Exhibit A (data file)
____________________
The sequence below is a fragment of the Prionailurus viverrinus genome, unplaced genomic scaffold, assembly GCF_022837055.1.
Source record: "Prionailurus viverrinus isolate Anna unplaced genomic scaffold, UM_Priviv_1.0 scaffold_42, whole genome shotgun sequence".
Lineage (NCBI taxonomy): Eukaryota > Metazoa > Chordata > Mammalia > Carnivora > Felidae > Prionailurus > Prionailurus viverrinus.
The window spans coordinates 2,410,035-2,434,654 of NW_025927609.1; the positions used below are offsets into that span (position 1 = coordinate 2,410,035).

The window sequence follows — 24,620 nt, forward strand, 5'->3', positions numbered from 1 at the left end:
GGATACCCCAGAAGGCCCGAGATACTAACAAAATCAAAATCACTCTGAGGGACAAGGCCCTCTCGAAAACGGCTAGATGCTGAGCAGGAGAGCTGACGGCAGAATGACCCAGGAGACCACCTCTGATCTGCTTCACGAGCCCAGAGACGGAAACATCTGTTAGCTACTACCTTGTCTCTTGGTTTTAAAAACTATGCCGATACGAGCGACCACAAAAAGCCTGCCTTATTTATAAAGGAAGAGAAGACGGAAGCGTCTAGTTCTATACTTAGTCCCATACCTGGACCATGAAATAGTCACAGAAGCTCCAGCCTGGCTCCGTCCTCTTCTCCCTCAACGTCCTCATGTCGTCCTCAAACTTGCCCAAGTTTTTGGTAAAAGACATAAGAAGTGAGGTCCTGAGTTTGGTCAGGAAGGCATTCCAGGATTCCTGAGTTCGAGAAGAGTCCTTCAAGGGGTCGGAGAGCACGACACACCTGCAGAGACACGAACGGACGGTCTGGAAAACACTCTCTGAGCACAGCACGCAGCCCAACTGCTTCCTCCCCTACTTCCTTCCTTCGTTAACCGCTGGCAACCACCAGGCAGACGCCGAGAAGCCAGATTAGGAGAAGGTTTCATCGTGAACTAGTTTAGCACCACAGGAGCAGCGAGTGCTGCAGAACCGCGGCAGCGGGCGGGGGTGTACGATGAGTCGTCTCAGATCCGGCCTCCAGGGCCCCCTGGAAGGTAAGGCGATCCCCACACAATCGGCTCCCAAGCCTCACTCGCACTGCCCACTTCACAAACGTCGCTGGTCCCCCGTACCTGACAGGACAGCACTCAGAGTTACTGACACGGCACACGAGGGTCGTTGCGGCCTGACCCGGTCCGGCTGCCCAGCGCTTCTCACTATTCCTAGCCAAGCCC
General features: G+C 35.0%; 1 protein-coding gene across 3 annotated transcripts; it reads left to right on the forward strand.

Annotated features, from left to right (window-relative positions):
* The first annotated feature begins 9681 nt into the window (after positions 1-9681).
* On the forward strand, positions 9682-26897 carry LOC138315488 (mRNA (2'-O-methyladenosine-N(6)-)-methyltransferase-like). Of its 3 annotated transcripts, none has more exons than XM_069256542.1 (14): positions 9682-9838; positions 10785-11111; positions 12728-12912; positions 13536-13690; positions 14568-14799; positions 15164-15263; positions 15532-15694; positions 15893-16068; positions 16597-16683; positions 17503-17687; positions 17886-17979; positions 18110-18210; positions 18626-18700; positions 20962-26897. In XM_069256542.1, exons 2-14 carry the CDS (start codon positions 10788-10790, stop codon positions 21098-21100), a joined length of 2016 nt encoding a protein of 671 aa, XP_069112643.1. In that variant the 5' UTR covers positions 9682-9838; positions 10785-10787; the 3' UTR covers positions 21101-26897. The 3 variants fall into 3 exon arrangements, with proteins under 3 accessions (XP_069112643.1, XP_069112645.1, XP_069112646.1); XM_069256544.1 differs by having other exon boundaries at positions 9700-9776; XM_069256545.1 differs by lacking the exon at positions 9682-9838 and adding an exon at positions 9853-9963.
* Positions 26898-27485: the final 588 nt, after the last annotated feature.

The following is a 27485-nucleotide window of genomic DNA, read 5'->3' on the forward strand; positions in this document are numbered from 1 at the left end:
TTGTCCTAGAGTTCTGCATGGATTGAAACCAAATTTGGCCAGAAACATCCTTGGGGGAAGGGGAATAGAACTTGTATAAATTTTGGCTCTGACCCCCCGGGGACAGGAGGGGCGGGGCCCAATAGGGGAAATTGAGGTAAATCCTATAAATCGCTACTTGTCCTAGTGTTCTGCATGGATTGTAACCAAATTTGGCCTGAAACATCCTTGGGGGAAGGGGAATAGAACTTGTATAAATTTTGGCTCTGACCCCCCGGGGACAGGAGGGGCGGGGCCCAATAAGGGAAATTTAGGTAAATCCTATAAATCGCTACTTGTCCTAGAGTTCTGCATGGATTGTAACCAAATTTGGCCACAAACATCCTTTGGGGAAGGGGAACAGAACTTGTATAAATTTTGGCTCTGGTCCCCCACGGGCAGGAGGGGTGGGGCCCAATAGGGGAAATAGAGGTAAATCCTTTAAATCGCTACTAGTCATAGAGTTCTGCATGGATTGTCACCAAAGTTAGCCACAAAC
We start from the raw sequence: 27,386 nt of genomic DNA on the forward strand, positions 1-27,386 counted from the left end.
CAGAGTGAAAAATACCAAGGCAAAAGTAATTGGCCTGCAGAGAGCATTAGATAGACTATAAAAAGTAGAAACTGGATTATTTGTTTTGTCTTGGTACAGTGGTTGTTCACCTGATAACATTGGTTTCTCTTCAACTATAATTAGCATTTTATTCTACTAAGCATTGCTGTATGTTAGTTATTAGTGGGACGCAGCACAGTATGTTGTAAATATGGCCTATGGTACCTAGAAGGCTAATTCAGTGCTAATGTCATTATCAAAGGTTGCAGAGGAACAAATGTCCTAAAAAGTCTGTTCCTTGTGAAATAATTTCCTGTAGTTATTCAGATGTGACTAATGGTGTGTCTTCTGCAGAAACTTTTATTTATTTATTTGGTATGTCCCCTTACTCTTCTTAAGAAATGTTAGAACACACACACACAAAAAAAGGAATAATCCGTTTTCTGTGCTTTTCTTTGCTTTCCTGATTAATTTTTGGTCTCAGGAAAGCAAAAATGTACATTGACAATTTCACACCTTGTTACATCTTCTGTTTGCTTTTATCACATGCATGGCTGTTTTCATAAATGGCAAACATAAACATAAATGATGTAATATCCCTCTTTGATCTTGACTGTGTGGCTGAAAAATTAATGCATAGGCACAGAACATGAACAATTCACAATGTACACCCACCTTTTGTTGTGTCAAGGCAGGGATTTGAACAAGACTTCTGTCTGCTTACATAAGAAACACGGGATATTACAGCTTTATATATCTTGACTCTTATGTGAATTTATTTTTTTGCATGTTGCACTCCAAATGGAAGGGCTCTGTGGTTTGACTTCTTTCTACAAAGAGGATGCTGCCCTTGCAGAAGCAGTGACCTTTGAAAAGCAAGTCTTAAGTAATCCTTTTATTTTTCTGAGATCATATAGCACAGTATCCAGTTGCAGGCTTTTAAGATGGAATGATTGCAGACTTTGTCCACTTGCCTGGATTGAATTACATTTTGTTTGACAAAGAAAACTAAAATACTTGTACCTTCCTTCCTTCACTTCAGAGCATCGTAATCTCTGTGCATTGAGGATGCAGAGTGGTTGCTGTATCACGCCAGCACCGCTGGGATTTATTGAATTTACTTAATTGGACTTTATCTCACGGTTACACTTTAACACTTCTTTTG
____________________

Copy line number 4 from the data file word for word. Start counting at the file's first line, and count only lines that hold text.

The window spans coordinates 2,410,035-2,434,654 of NW_025927609.1; the positions used below are offsets into that span (position 1 = coordinate 2,410,035).